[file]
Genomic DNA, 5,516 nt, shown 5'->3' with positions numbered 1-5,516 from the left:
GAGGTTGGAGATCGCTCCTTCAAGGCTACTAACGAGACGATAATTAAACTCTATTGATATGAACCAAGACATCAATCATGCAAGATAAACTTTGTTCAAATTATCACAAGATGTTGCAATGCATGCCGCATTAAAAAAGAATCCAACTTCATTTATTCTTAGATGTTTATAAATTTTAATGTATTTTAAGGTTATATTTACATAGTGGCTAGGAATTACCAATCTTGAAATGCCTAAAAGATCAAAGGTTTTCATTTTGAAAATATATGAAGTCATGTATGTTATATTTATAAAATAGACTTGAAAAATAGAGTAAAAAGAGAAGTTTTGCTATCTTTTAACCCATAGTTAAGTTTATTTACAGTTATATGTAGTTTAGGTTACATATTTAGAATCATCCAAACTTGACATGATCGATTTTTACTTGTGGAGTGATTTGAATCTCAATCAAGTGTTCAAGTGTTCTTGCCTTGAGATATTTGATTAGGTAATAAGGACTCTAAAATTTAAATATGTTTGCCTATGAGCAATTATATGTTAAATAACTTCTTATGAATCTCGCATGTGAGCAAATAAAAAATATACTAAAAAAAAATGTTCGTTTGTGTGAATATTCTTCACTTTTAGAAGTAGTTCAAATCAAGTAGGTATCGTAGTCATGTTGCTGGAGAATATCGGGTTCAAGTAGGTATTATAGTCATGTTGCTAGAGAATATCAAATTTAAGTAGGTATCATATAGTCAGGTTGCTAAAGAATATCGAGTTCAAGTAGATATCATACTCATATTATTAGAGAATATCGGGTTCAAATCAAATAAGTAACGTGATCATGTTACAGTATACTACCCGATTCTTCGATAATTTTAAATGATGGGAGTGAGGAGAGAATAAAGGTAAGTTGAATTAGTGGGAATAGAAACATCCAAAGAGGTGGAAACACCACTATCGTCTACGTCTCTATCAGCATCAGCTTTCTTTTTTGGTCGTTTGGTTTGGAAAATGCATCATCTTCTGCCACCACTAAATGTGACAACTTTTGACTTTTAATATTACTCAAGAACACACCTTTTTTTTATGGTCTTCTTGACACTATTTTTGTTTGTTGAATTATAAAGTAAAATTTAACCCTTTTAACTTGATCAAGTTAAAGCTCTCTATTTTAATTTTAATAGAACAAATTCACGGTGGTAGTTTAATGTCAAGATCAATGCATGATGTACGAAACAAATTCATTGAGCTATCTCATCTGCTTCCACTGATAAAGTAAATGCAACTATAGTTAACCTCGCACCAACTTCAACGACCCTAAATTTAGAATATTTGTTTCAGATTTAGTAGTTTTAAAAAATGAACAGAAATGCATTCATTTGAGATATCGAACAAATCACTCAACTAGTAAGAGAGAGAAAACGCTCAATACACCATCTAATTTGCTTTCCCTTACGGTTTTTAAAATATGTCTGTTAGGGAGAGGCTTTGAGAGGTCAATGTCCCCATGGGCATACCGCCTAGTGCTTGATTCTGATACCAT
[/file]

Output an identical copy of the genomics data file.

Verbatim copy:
Genomic DNA, 5,516 nt, shown 5'->3' with positions numbered 1-5,516 from the left:
GAGGTTGGAGATCGCTCCTTCAAGGCTACTAACGAGACGATAATTAAACTCTATTGATATGAACCAAGACATCAATCATGCAAGATAAACTTTGTTCAAATTATCACAAGATGTTGCAATGCATGCCGCATTAAAAAAGAATCCAACTTCATTTATTCTTAGATGTTTATAAATTTTAATGTATTTTAAGGTTATATTTACATAGTGGCTAGGAATTACCAATCTTGAAATGCCTAAAAGATCAAAGGTTTTCATTTTGAAAATATATGAAGTCATGTATGTTATATTTATAAAATAGACTTGAAAAATAGAGTAAAAAGAGAAGTTTTGCTATCTTTTAACCCATAGTTAAGTTTATTTACAGTTATATGTAGTTTAGGTTACATATTTAGAATCATCCAAACTTGACATGATCGATTTTTACTTGTGGAGTGATTTGAATCTCAATCAAGTGTTCAAGTGTTCTTGCCTTGAGATATTTGATTAGGTAATAAGGACTCTAAAATTTAAATATGTTTGCCTATGAGCAATTATATGTTAAATAACTTCTTATGAATCTCGCATGTGAGCAAATAAAAAATATACTAAAAAAAAATGTTCGTTTGTGTGAATATTCTTCACTTTTAGAAGTAGTTCAAATCAAGTAGGTATCGTAGTCATGTTGCTGGAGAATATCGGGTTCAAGTAGGTATTATAGTCATGTTGCTAGAGAATATCAAATTTAAGTAGGTATCATATAGTCAGGTTGCTAAAGAATATCGAGTTCAAGTAGATATCATACTCATATTATTAGAGAATATCGGGTTCAAATCAAATAAGTAACGTGATCATGTTACAGTATACTACCCGATTCTTCGATAATTTTAAATGATGGGAGTGAGGAGAGAATAAAGGTAAGTTGAATTAGTGGGAATAGAAACATCCAAAGAGGTGGAAACACCACTATCGTCTACGTCTCTATCAGCATCAGCTTTCTTTTTTGGTCGTTTGGTTTGGAAAATGCATCATCTTCTGCCACCACTAAATGTGACAACTTTTGACTTTTAATATTACTCAAGAACACACCTTTTTTTTATGGTCTTCTTGACACTATTTTTGTTTGTTGAATTATAAAGTAAAATTTAACCCTTTTAACTTGATCAAGTTAAAGCTCTCTATTTTAATTTTAATAGAACAAATTCACGGTGGTAGTTTAATGTCAAGATCAATGCATGATGTACGAAACAAATTCATTGAGCTATCTCATCTGCTTCCACTGATAAAGTAAATGCAACTATAGTTAACCTCGCACCAACTTCAACGACCCTAAATTTAGAATATTTGTTTCAGATTTAGTAGTTTTAAAAAATGAACAGAAATGCATTCATTTGAGATATCGAACAAATCACTCAACTAGTAAGAGAGAGAAAACGCTCAATACACCATCTAATTTGCTTTCCCTTACGGTTTTTAAAATATGTCTGTTAGGGAGAGGCTTTGAGAGGTCAATGTCCCCATGGGCATACCGCCTAGTGCTTGATTCTGATACCAT